Queensland’s $103 million Bruce Highway upgrade near Aldershot is well underway, with works ramping up to build two new bridges at Saltwater Creek and Deadmans Gully.
Deputy Prime Minister and Minister for Infrastructure, Transport and Regional Development, Barnaby Joyce, said the jointly funded project will upgrade the bridges and flood-ways near Aldershot, to reduce the impact of flooding between Maryborough and Torbanlea.
The project is one of hundreds to be delivered under the $13 billion Bruce Highway Upgrade Program.
The $103 million project is jointly funded with the Australian Government contributing $82.4 million and the Queensland Government funding $20.6 million.
“These upgrades will provide flood immunity for a one-in-100-year flood, keeping traffic flowing and communities and emergency services connected even during times of crisis,” Mr Joyce said.
“This announcement is another example of Llew O’Brien and Keith Pitt’s advocacy delivering for the people of this region, securing funding for the infrastructure they need and deserve.
“It’s also the Federal Government’s record $110 billion infrastructure investment plan in action, delivering on our commitment to securing the nation’s recovery and keeping our communities safe.
Mr Joyce said that the Federal Government is investing over $10 billion in a safer, smoother and more reliable Bruce Highway for over half of all Queenslanders, from Brisbane right through to Cairns, who rely on the key north-south route.
Queensland Transport and Main Roads Minister, Mark Bailey, said, “We’re making excellent progress on the pipeline of projects up and down the Bruce Highway, with 154 projects in delivery, including 48 under construction right now.
“With the $1 billion Gympie Bypass moving ahead, increased funding locked in to build four lanes for the Tiaro Bypass and now works starting at Saltwater Creek, locals in Gympie and the Wide Bay Region will benefit from significant improvements to the highway.”
Federal Member for Hinkler, Keith Pitt, said the project would improve flood immunity on the Bruce Highway by building the new bridges and upgrading four floodways between Maryborough and Torbanlea.
“This section of the Bruce Highway has poor flood immunity and has faced lengthy closures during significant rainfall events, so this important upgrade will help ensure traffic and freight can keep moving during wet weather,” Mr Pitt said.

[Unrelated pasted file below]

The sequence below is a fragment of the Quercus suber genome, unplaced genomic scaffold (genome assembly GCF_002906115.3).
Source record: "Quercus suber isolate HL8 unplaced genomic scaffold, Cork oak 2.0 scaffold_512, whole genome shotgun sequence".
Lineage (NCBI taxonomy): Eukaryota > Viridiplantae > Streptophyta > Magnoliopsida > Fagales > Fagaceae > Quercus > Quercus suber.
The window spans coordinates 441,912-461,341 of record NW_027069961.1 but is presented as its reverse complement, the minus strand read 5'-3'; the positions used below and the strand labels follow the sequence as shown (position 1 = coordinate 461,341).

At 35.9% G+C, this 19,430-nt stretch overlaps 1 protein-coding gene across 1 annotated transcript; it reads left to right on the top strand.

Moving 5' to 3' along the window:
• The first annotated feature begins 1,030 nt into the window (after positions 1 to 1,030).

Mr Pitt said that the works will strengthen the resilience of the national highway and will ensure that passengers and freight movements can avoid disruptions ─ which will have a significant impact on the local economy, particularly the horticulture and cane industries.
“I thank motorists for their patience during construction, and look forward to the project being completed as we work to rebuild our local economy,” Mr Pitt said.
Queensland Assistant Minister for Regional Roads and State Member for Maryborough, Bruce Saunders, said the Saltwater Creek upgrade would support 286 direct jobs.
“Work is also underway on the $20 million Bruce Highway upgrade at Childers, as well as $43 million worth of targeted safety upgrades on the highway between Gin Gin and Miriam Vale,” Mr Saunders said.
“These projects aren’t just making the highway safer, more flood resilient and less congested, they are also supporting our local economy.
“They mean local jobs and opportunities are being supported not just for construction workers, but also local businesses and suppliers that can subcontract to large projects like these.”
Federal Member for Wide Bay and Deputy Speaker of the House of Representatives, Llew O’Brien, said the upgrade would help keep communities connected during natural disasters, improve general safety, and create jobs for the region.
“We have suffered regular wet-weather closures and delays on this part of the highway, most notably during the 2013 floods when the Bruce Highway was closed for nearly 31 hours due to flooding at Saltwater Creek Bridge, which put a significant strain on essential services and delayed the recovery period,” Mr O’Brien said.
“The Bruce Highway is a lifeline during natural disasters, and a better highway also builds a stronger economy and supports jobs.
“I’ll keep fighting for every dollar I can get to make sure the Bruce Highway is as safe as possible, and meets the needs of motorists, local communities, businesses and industry to ensure our region can thrive into the future.”
The project is expected to be completed by late 2023, weather and construction conditions permitting.
The Bruce Highway Upgrade Program is the largest road infrastructure program currently underway in Queensland, supporting regional economic growth and boosting employment opportunities.
For more information, visit the project webpage here.